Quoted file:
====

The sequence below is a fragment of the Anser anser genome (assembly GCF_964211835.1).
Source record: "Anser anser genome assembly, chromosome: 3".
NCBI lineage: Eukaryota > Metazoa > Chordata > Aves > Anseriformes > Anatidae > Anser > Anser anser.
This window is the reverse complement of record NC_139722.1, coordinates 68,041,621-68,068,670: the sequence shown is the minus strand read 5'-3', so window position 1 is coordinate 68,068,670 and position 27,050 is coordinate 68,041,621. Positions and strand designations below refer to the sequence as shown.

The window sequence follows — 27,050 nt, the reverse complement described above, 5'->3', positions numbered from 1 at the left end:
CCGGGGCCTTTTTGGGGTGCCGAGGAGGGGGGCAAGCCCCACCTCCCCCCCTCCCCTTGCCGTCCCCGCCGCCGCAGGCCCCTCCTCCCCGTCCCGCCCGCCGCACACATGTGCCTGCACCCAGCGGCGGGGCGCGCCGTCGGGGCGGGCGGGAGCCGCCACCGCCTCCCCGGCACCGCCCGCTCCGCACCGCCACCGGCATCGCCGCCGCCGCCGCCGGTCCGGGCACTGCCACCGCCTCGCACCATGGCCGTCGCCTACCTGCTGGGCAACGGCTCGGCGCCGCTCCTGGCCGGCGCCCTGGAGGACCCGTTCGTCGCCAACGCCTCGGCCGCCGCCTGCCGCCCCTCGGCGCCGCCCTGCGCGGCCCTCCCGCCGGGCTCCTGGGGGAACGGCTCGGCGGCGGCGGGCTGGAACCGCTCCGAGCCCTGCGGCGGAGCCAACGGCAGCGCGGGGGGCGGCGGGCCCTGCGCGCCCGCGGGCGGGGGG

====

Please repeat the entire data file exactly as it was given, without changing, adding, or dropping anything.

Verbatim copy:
The sequence below is a fragment of the Anser anser genome (assembly GCF_964211835.1).
Source record: "Anser anser genome assembly, chromosome: 3".
NCBI lineage: Eukaryota > Metazoa > Chordata > Aves > Anseriformes > Anatidae > Anser > Anser anser.
This window is the reverse complement of record NC_139722.1, coordinates 68,041,621-68,068,670: the sequence shown is the minus strand read 5'-3', so window position 1 is coordinate 68,068,670 and position 27,050 is coordinate 68,041,621. Positions and strand designations below refer to the sequence as shown.

The window sequence follows — 27,050 nt, the reverse complement described above, 5'->3', positions numbered from 1 at the left end:
CCGGGGCCTTTTTGGGGTGCCGAGGAGGGGGGCAAGCCCCACCTCCCCCCCTCCCCTTGCCGTCCCCGCCGCCGCAGGCCCCTCCTCCCCGTCCCGCCCGCCGCACACATGTGCCTGCACCCAGCGGCGGGGCGCGCCGTCGGGGCGGGCGGGAGCCGCCACCGCCTCCCCGGCACCGCCCGCTCCGCACCGCCACCGGCATCGCCGCCGCCGCCGCCGGTCCGGGCACTGCCACCGCCTCGCACCATGGCCGTCGCCTACCTGCTGGGCAACGGCTCGGCGCCGCTCCTGGCCGGCGCCCTGGAGGACCCGTTCGTCGCCAACGCCTCGGCCGCCGCCTGCCGCCCCTCGGCGCCGCCCTGCGCGGCCCTCCCGCCGGGCTCCTGGGGGAACGGCTCGGCGGCGGCGGGCTGGAACCGCTCCGAGCCCTGCGGCGGAGCCAACGGCAGCGCGGGGGGCGGCGGGCCCTGCGCGCCCGCGGGCGGGGGG